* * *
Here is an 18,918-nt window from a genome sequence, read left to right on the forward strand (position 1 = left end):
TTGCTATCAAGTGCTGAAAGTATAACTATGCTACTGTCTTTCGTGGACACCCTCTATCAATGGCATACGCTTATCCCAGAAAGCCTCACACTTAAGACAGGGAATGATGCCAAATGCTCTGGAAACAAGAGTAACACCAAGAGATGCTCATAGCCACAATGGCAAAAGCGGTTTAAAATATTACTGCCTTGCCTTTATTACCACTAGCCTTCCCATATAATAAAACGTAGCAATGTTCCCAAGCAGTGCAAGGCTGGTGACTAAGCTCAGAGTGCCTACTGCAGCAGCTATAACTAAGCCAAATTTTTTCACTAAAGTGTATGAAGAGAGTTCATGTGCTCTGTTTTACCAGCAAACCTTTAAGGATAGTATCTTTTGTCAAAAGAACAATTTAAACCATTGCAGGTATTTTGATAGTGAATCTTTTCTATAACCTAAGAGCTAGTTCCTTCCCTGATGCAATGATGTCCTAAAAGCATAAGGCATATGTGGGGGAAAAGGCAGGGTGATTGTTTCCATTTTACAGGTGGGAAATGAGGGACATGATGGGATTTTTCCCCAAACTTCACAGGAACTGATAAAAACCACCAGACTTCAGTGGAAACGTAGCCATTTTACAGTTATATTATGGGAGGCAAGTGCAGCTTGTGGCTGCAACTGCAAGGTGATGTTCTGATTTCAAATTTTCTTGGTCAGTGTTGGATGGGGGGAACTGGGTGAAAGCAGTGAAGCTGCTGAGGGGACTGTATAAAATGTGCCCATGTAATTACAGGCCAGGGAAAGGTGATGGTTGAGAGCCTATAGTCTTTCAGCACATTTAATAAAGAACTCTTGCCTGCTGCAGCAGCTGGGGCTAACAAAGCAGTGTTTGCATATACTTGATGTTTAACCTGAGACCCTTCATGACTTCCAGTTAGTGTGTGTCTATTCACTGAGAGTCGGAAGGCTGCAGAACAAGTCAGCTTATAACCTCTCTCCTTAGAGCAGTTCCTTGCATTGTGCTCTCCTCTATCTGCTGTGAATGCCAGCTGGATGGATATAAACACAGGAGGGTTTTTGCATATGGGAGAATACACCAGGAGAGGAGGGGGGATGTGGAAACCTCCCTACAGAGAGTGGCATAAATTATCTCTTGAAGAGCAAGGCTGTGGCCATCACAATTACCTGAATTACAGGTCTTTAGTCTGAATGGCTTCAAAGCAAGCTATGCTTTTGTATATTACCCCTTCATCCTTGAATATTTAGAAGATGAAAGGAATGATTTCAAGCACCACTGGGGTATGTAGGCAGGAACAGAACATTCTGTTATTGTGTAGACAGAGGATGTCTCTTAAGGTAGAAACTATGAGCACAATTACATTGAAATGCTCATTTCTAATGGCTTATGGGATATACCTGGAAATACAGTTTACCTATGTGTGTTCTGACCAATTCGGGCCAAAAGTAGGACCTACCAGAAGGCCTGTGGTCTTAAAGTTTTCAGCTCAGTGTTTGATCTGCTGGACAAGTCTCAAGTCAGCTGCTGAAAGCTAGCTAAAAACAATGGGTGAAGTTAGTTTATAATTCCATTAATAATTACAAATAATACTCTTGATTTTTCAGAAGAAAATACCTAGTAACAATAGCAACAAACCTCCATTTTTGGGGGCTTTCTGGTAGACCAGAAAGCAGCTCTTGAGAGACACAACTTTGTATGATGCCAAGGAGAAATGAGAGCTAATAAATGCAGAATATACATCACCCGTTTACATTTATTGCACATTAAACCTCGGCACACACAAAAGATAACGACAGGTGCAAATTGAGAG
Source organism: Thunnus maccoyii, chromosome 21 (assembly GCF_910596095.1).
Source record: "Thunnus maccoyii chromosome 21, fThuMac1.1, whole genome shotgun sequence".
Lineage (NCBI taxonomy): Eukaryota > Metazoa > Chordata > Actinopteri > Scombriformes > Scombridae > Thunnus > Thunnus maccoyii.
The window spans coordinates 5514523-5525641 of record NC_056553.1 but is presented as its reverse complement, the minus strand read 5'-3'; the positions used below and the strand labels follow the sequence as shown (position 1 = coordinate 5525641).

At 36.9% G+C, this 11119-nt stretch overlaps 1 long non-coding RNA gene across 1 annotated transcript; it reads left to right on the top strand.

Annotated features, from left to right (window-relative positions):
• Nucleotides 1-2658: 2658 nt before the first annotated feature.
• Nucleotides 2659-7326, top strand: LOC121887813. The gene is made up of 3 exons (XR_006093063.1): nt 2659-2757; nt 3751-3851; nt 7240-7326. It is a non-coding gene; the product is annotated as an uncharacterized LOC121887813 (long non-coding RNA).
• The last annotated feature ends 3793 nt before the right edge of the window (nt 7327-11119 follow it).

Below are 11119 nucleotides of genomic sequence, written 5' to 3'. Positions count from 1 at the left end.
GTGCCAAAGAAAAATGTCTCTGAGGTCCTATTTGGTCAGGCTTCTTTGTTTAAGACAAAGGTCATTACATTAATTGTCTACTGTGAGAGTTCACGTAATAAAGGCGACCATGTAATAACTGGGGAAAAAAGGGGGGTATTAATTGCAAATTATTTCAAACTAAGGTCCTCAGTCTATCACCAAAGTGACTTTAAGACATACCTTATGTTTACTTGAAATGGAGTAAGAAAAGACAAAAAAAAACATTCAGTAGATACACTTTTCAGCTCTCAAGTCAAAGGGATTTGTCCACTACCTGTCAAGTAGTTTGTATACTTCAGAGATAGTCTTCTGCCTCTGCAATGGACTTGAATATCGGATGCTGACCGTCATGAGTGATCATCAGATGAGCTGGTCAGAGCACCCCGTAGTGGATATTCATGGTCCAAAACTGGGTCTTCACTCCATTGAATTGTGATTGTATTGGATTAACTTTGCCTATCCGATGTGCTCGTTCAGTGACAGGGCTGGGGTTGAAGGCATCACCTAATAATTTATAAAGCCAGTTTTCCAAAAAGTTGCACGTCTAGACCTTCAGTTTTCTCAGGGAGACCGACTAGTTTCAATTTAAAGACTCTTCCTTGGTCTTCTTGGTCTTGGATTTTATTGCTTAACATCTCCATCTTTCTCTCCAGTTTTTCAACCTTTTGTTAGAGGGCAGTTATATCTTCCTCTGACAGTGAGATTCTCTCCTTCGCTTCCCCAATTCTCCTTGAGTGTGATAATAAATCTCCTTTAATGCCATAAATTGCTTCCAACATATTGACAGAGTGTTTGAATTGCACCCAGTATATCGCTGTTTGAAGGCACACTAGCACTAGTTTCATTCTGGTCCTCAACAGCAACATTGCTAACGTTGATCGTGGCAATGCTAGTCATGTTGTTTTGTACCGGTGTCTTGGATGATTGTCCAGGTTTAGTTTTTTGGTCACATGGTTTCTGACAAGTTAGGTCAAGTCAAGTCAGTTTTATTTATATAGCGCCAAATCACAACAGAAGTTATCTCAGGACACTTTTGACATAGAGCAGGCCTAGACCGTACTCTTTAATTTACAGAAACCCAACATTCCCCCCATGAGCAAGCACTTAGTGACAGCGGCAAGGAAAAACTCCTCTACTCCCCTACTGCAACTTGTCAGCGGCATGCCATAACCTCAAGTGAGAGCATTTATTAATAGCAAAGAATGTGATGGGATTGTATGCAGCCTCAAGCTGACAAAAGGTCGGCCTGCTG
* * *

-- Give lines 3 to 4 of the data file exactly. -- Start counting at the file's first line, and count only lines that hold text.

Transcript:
Source organism: Thunnus maccoyii, chromosome 21 (assembly GCF_910596095.1).
Source record: "Thunnus maccoyii chromosome 21, fThuMac1.1, whole genome shotgun sequence".